A container garden with Alliums, Anemone, Muscari, and Hyacinths seeds ready to be planted in layers
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Veggie Bites – Layered Bulb Planter, Container Garden

I decided that I wanted to try a bulb ‘lasagna’ planter. These planters are often featured on my favourite British gardening shows. I removed over half the dirt from the planter and put my bulbs in layer on layer like a lasagna.

Greetings fellow gardeners,

In Veggie Bites Twenty-eight I had mentioned that I would make Borage Soup. Unfortunately, the frost took most of my borage and I shall have to wait to try next year. I did have enough leaves to make Borage Lemonade. It had a tart taste with the slight sweetening of honey and a cucumber aftertaste from the borage. 

  Borage lemonade with Leo as assistant

Today I am continuing to prepare my garden for the upcoming winter. I am pulling the rest of the tomatoes with the idea of saving some seeds and removing all tomato debris. I will be using one of my large pots today, and so will be pulling some marigolds that are still blooming. The marigolds will go directly to my hügelkultur and if I am lucky, they will bloom next year. My hügelkultur is where all my slow-to-compost vines and stems go and, in the winter, I add kitchen compost. This year I was able to grow a pumpkin on it and I can see that it is starting to rot near the bottom. Exciting!

Hügelkultur

Definition: “Hügelkultur (German pronunciation: [ˈhyːɡl̩kʊlˌtuːɐ̯]) is a horticultural technique where a mound constructed from decaying wood debris and other compostable biomass plant materials is later (or immediately) planted as a raised bed. Adopted by permaculture advocates, it is suggested the technique helps to improve soil fertility, water retention, and soil warming, thus benefiting plants grown on or near such mounds.”[1][2]    https://en.wikipedia.org/wiki/Hugelkultur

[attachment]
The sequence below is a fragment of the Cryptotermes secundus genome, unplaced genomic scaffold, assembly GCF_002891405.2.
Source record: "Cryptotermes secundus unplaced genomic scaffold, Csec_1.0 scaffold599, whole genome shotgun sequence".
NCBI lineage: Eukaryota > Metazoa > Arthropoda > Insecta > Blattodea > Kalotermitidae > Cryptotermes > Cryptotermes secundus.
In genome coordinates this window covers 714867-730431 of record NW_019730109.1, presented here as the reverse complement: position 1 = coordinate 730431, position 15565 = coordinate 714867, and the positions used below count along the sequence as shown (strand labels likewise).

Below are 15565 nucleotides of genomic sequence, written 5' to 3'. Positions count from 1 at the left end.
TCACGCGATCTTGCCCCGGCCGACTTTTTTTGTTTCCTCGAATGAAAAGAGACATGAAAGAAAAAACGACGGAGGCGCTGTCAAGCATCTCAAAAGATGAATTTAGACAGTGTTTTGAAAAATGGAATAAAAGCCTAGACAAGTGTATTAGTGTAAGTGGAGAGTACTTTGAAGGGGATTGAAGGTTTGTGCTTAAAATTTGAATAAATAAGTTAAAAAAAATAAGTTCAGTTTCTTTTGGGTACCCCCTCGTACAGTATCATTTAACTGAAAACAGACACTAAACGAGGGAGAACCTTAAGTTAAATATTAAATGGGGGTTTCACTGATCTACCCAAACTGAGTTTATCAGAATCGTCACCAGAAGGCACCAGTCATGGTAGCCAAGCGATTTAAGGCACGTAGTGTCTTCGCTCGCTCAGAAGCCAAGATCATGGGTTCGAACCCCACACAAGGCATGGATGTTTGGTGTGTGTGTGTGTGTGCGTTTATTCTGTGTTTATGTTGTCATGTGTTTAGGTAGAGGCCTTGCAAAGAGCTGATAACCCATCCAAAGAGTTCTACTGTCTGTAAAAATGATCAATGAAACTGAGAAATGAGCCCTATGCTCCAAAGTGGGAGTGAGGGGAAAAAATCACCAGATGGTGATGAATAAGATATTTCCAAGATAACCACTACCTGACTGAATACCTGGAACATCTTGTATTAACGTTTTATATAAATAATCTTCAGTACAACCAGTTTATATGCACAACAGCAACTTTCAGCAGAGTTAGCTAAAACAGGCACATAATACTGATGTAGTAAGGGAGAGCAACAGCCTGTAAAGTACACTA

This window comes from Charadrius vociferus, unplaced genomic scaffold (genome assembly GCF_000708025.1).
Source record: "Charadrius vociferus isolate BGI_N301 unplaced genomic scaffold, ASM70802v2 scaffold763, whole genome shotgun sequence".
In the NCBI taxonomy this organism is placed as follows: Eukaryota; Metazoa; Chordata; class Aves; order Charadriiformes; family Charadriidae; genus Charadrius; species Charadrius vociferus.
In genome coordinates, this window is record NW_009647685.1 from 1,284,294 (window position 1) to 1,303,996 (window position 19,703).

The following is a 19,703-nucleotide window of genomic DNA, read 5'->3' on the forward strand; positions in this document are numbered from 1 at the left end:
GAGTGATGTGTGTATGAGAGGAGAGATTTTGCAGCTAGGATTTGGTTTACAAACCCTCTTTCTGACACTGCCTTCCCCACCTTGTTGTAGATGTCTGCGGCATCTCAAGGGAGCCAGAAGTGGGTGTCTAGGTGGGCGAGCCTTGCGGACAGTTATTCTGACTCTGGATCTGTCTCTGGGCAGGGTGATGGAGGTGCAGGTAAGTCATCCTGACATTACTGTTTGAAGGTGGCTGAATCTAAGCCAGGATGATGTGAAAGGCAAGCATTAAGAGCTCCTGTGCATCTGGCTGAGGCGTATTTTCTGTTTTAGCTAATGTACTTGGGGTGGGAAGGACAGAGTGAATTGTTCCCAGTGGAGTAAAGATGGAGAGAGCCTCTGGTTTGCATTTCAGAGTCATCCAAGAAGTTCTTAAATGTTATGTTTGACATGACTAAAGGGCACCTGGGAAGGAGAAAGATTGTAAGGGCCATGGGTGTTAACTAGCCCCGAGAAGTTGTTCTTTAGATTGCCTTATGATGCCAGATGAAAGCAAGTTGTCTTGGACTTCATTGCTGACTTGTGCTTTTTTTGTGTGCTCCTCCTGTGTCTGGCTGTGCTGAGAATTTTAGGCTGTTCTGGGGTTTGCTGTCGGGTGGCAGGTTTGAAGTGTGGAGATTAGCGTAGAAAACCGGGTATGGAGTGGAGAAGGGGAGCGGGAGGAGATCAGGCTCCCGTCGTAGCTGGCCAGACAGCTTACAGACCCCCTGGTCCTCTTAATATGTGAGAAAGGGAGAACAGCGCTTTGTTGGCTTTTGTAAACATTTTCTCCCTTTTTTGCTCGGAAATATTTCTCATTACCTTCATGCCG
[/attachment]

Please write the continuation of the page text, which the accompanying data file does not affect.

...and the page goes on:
If you are using dahlias in pots or in the ground as pollinator plants for your vegetables, it is still too early to dig them up.  When the leaves are killed by frost it is time to dig up the tubers of the dahlias. Lie the tubers on newspapers to dry and be sure they do not get wet. After a couple of days, gently shake off excess dirt and wrap the tubers loosely in newspaper. You can store them in a paper bag or a box. I will have pictures when I harvest mine.

Lasagna Bulb Planter

Today I removed the tomatoes from their large planters. I decided that I wanted to try a bulb ‘lasagna’ planter. These planters are often featured on my favourite British gardening shows. While they are beautiful in the milder climate of Britain, my corner of the world is much colder. I removed over half the dirt from the planter and put my bulbs in layer on layer like a lasagna. I covered the top with red orach seeds, that will have no issues germinating, so I know that no matter what, I will have a productive planter. The planter is large and situated where the snow plough will keep it covered in snow. I have never tried this before but ‘nothing ventured, nothing gained.’

My Container Garden ready for Allium, Anemone, Muscari, and Hyacinth bulbs
Layer 1: Hyacinths

In the first layer, which was about halfway down the planter, I placed the three hyacinths (so yummy for rodents) and surrounded them with allium bulbs. I then covered them with earth.

Layer 2: Alliums and anemones and then a layer of earth
Layer 3: Muscari to be covered with earth

  Once the bulbs were tucked in, I sprinkled the red orach seeds on the top and covered them up.


Sprinkled the red orach seeds on the top and covered them up.

 To further aid in catching the snow and to discourage digging rodents I covered the surface in netting and tucked it into the planter. Now I will wait and see if my experiment is productive.

Netting

More thoughts

While I was cleaning up my front garden, I found a few little tomatoes, a couple of zucchinis, and a cucumber. One more salad for me.  Please remember as you are cleaning up your garden, to leave some plants and seeds. There are insects and birds that work hard to help your vegetable garden that will thank you for thinking of them. Enjoy the vibrant fall colours in your garden and have a great week. Judith.

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